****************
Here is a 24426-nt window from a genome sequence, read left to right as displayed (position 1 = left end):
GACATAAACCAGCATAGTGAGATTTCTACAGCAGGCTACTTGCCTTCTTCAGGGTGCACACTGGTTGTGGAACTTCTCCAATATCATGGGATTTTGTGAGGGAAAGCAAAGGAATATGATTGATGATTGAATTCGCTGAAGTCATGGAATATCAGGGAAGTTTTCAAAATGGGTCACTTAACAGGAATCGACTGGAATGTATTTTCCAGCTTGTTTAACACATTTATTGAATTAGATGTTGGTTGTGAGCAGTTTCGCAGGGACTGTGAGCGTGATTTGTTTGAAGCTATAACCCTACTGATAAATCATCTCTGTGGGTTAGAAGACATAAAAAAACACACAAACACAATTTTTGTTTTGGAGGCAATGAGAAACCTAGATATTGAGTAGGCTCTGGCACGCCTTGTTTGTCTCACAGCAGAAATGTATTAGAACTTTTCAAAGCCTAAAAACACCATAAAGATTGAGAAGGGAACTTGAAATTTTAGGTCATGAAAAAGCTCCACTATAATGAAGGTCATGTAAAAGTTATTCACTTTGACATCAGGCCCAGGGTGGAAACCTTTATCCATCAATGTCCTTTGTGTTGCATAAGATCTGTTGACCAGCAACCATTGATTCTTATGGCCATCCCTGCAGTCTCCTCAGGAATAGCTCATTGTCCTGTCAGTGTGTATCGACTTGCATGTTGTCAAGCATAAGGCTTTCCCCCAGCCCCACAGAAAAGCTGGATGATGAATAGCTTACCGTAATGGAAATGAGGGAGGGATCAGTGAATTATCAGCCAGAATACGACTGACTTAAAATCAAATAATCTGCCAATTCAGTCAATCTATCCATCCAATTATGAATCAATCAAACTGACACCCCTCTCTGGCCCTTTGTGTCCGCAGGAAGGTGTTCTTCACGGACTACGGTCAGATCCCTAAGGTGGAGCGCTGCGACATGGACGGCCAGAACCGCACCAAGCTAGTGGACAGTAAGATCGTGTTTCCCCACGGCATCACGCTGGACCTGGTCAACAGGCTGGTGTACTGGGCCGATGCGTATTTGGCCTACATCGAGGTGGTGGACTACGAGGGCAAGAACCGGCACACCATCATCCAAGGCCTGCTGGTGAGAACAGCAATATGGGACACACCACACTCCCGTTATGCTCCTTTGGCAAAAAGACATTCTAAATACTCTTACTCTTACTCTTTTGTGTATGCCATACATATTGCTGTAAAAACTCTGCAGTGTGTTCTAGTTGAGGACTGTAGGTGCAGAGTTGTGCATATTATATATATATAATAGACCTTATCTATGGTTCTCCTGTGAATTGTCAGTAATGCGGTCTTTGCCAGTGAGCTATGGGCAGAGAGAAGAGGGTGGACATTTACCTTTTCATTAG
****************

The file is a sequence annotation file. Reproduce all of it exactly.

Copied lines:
Here is a 24426-nt window from a genome sequence, read left to right as displayed (position 1 = left end):
GACATAAACCAGCATAGTGAGATTTCTACAGCAGGCTACTTGCCTTCTTCAGGGTGCACACTGGTTGTGGAACTTCTCCAATATCATGGGATTTTGTGAGGGAAAGCAAAGGAATATGATTGATGATTGAATTCGCTGAAGTCATGGAATATCAGGGAAGTTTTCAAAATGGGTCACTTAACAGGAATCGACTGGAATGTATTTTCCAGCTTGTTTAACACATTTATTGAATTAGATGTTGGTTGTGAGCAGTTTCGCAGGGACTGTGAGCGTGATTTGTTTGAAGCTATAACCCTACTGATAAATCATCTCTGTGGGTTAGAAGACATAAAAAAACACACAAACACAATTTTTGTTTTGGAGGCAATGAGAAACCTAGATATTGAGTAGGCTCTGGCACGCCTTGTTTGTCTCACAGCAGAAATGTATTAGAACTTTTCAAAGCCTAAAAACACCATAAAGATTGAGAAGGGAACTTGAAATTTTAGGTCATGAAAAAGCTCCACTATAATGAAGGTCATGTAAAAGTTATTCACTTTGACATCAGGCCCAGGGTGGAAACCTTTATCCATCAATGTCCTTTGTGTTGCATAAGATCTGTTGACCAGCAACCATTGATTCTTATGGCCATCCCTGCAGTCTCCTCAGGAATAGCTCATTGTCCTGTCAGTGTGTATCGACTTGCATGTTGTCAAGCATAAGGCTTTCCCCCAGCCCCACAGAAAAGCTGGATGATGAATAGCTTACCGTAATGGAAATGAGGGAGGGATCAGTGAATTATCAGCCAGAATACGACTGACTTAAAATCAAATAATCTGCCAATTCAGTCAATCTATCCATCCAATTATGAATCAATCAAACTGACACCCCTCTCTGGCCCTTTGTGTCCGCAGGAAGGTGTTCTTCACGGACTACGGTCAGATCCCTAAGGTGGAGCGCTGCGACATGGACGGCCAGAACCGCACCAAGCTAGTGGACAGTAAGATCGTGTTTCCCCACGGCATCACGCTGGACCTGGTCAACAGGCTGGTGTACTGGGCCGATGCGTATTTGGCCTACATCGAGGTGGTGGACTACGAGGGCAAGAACCGGCACACCATCATCCAAGGCCTGCTGGTGAGAACAGCAATATGGGACACACCACACTCCCGTTATGCTCCTTTGGCAAAAAGACATTCTAAATACTCTTACTCTTACTCTTTTGTGTATGCCATACATATTGCTGTAAAAACTCTGCAGTGTGTTCTAGTTGAGGACTGTAGGTGCAGAGTTGTGCATATTATATATATATAATAGACCTTATCTATGGTTCTCCTGTGAATTGTCAGTAATGCGGTCTTTGCCAGTGAGCTATGGGCAGAGAGAAGAGGGTGGACATTTACCTTTTCATTAG